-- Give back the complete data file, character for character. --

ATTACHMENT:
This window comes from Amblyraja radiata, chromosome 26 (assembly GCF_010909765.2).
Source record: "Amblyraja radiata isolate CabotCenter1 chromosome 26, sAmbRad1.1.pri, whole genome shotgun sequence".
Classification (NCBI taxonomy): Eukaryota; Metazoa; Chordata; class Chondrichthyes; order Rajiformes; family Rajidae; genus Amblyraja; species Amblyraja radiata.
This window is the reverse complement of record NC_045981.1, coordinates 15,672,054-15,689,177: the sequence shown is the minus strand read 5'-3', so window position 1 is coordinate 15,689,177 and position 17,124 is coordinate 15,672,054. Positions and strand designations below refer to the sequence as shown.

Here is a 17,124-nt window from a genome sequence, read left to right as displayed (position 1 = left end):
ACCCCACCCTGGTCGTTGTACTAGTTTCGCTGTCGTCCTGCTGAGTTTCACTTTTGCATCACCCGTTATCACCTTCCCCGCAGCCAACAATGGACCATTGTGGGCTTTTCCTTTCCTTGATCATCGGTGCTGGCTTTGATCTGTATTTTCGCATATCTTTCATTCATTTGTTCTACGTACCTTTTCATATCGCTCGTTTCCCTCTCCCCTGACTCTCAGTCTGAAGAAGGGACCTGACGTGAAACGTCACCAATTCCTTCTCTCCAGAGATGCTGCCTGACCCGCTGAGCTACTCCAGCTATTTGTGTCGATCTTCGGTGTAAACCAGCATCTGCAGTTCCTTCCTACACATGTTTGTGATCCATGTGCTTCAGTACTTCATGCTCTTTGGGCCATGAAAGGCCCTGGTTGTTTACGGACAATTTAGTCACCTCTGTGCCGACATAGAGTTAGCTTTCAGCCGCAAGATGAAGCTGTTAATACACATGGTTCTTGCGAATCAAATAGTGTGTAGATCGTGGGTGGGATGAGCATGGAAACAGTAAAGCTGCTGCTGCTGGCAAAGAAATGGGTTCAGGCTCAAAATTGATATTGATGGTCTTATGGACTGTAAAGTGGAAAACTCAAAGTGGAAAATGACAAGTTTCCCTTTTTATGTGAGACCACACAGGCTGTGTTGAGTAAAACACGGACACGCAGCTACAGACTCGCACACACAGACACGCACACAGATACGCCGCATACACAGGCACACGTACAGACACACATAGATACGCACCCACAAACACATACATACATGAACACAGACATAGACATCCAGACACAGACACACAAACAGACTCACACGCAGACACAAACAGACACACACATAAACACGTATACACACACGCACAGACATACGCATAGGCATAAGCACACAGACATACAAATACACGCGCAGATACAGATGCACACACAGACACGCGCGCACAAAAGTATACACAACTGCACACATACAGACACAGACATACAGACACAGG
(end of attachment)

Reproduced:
This window comes from Amblyraja radiata, chromosome 26 (assembly GCF_010909765.2).
Source record: "Amblyraja radiata isolate CabotCenter1 chromosome 26, sAmbRad1.1.pri, whole genome shotgun sequence".
Classification (NCBI taxonomy): Eukaryota; Metazoa; Chordata; class Chondrichthyes; order Rajiformes; family Rajidae; genus Amblyraja; species Amblyraja radiata.
This window is the reverse complement of record NC_045981.1, coordinates 15,672,054-15,689,177: the sequence shown is the minus strand read 5'-3', so window position 1 is coordinate 15,689,177 and position 17,124 is coordinate 15,672,054. Positions and strand designations below refer to the sequence as shown.

Here is a 17,124-nt window from a genome sequence, read left to right as displayed (position 1 = left end):
ACCCCACCCTGGTCGTTGTACTAGTTTCGCTGTCGTCCTGCTGAGTTTCACTTTTGCATCACCCGTTATCACCTTCCCCGCAGCCAACAATGGACCATTGTGGGCTTTTCCTTTCCTTGATCATCGGTGCTGGCTTTGATCTGTATTTTCGCATATCTTTCATTCATTTGTTCTACGTACCTTTTCATATCGCTCGTTTCCCTCTCCCCTGACTCTCAGTCTGAAGAAGGGACCTGACGTGAAACGTCACCAATTCCTTCTCTCCAGAGATGCTGCCTGACCCGCTGAGCTACTCCAGCTATTTGTGTCGATCTTCGGTGTAAACCAGCATCTGCAGTTCCTTCCTACACATGTTTGTGATCCATGTGCTTCAGTACTTCATGCTCTTTGGGCCATGAAAGGCCCTGGTTGTTTACGGACAATTTAGTCACCTCTGTGCCGACATAGAGTTAGCTTTCAGCCGCAAGATGAAGCTGTTAATACACATGGTTCTTGCGAATCAAATAGTGTGTAGATCGTGGGTGGGATGAGCATGGAAACAGTAAAGCTGCTGCTGCTGGCAAAGAAATGGGTTCAGGCTCAAAATTGATATTGATGGTCTTATGGACTGTAAAGTGGAAAACTCAAAGTGGAAAATGACAAGTTTCCCTTTTTATGTGAGACCACACAGGCTGTGTTGAGTAAAACACGGACACGCAGCTACAGACTCGCACACACAGACACGCACACAGATACGCCGCATACACAGGCACACGTACAGACACACATAGATACGCACCCACAAACACATACATACATGAACACAGACATAGACATCCAGACACAGACACACAAACAGACTCACACGCAGACACAAACAGACACACACATAAACACGTATACACACACGCACAGACATACGCATAGGCATAAGCACACAGACATACAAATACACGCGCAGATACAGATGCACACACAGACACGCGCGCACAAAAGTATACACAACTGCACACATACAGACACAGACATACAGACACAGG